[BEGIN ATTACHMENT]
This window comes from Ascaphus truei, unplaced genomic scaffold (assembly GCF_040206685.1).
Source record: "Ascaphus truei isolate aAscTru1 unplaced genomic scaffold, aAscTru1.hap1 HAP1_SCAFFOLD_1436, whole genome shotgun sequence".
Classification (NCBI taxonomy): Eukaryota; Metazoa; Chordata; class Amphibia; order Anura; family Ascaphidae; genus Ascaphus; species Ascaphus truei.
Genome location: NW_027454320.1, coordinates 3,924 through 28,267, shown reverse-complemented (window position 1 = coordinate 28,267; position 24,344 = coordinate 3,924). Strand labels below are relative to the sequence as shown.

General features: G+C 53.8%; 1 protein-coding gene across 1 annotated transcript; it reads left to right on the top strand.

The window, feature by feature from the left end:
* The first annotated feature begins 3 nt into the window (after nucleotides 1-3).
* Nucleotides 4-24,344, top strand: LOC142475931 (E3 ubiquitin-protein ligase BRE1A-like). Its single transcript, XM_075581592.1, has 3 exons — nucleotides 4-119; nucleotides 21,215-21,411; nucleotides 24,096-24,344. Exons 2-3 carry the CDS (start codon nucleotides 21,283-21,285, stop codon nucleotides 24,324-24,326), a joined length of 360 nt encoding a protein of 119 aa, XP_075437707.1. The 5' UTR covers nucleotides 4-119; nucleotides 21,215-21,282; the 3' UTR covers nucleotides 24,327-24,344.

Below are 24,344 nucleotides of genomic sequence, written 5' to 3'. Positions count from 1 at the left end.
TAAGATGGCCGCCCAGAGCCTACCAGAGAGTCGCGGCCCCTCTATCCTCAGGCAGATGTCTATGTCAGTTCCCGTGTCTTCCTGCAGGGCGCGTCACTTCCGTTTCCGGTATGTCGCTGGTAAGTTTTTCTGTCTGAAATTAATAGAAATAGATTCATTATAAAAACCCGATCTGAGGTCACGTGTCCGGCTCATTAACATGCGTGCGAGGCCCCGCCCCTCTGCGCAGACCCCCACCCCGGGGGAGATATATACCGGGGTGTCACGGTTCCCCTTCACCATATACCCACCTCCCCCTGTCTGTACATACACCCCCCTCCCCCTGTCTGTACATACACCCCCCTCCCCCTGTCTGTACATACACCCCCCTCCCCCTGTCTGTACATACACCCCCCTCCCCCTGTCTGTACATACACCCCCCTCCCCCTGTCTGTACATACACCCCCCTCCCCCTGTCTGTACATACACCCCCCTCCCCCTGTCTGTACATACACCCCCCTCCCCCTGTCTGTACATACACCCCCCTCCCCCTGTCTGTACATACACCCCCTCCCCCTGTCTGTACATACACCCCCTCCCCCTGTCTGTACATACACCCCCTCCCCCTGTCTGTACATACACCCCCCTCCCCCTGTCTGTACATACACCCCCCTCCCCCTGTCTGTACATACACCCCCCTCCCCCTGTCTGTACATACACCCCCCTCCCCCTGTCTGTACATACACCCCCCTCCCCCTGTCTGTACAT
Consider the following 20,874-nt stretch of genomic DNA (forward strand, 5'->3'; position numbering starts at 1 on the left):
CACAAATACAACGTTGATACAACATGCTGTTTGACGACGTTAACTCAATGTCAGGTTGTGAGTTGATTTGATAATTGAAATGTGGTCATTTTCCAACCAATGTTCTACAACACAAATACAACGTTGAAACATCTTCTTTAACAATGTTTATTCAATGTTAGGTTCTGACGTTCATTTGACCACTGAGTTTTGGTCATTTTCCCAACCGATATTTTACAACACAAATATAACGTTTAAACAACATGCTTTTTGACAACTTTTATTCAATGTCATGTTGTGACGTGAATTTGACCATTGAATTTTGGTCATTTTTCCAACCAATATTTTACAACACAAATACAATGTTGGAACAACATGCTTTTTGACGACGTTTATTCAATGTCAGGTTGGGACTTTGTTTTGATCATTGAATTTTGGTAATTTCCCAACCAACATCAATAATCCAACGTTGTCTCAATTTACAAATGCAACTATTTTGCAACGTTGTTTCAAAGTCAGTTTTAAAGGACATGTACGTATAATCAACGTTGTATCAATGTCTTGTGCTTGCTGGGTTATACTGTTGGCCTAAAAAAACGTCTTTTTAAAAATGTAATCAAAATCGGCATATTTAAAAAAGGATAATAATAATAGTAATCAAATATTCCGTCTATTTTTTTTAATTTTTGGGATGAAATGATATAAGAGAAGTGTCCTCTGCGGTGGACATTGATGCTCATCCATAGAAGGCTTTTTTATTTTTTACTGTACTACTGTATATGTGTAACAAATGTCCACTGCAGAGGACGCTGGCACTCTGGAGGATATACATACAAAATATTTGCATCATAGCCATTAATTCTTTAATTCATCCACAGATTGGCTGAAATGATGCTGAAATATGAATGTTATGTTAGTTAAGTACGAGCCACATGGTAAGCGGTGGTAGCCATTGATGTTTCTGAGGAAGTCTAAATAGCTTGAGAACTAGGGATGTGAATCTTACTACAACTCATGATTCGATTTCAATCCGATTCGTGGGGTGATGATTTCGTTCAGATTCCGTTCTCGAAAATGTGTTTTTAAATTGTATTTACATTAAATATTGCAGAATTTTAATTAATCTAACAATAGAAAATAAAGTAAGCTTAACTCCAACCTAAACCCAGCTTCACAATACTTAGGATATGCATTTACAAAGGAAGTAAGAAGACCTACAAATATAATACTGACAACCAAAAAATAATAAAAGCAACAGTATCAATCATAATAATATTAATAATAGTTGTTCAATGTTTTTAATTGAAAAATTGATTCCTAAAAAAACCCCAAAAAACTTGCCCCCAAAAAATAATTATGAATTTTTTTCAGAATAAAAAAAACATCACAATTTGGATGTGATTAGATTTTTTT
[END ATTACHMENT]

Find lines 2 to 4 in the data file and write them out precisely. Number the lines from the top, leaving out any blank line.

Source record: "Ascaphus truei isolate aAscTru1 unplaced genomic scaffold, aAscTru1.hap1 HAP1_SCAFFOLD_1436, whole genome shotgun sequence".
Classification (NCBI taxonomy): Eukaryota; Metazoa; Chordata; class Amphibia; order Anura; family Ascaphidae; genus Ascaphus; species Ascaphus truei.
Genome location: NW_027454320.1, coordinates 3,924 through 28,267, shown reverse-complemented (window position 1 = coordinate 28,267; position 24,344 = coordinate 3,924). Strand labels below are relative to the sequence as shown.